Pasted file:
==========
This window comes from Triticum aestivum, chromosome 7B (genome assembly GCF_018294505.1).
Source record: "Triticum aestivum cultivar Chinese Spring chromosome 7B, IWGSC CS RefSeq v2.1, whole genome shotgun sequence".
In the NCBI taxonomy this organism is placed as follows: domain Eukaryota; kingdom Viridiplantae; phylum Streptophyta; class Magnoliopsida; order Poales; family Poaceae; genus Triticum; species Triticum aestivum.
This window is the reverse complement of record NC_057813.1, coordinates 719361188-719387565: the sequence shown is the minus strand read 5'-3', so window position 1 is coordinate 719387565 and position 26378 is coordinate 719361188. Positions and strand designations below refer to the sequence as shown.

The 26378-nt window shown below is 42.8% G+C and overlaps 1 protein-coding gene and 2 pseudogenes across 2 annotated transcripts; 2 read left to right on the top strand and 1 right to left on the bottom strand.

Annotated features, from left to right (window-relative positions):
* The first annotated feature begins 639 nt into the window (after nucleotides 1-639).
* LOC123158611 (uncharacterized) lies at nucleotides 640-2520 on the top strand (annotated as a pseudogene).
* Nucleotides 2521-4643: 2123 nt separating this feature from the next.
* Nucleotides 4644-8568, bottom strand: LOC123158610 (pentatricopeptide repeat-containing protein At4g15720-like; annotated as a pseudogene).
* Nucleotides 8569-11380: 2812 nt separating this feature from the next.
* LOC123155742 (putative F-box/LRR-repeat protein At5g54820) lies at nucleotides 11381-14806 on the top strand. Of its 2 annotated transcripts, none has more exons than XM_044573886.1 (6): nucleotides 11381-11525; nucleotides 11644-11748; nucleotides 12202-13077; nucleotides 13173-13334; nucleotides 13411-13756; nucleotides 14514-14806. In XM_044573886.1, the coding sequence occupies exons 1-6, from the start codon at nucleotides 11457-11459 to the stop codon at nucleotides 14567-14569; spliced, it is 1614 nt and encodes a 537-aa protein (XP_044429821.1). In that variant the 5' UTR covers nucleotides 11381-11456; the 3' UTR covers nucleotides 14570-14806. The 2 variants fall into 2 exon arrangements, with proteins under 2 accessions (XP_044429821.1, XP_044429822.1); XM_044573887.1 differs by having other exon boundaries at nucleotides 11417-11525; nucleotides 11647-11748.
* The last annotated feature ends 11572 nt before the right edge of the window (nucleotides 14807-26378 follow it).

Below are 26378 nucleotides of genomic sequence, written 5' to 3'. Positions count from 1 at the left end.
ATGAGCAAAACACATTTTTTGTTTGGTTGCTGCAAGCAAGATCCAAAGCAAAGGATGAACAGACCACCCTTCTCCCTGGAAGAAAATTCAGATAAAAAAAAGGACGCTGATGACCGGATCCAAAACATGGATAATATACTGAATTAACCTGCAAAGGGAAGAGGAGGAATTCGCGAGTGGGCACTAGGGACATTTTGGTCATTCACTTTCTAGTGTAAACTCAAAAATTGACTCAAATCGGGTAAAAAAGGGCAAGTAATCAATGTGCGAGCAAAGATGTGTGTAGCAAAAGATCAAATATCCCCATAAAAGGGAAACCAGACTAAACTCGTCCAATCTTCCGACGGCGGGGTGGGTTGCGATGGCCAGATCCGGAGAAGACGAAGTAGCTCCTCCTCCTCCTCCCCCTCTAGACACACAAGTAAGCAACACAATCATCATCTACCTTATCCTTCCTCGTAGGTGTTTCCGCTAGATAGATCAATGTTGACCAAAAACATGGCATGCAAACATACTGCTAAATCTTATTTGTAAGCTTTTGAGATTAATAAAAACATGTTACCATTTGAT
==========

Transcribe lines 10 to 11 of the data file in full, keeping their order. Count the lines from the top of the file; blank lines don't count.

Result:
* Nucleotides 4644-8568, bottom strand: LOC123158610 (pentatricopeptide repeat-containing protein At4g15720-like; annotated as a pseudogene).
* Nucleotides 8569-11380: 2812 nt separating this feature from the next.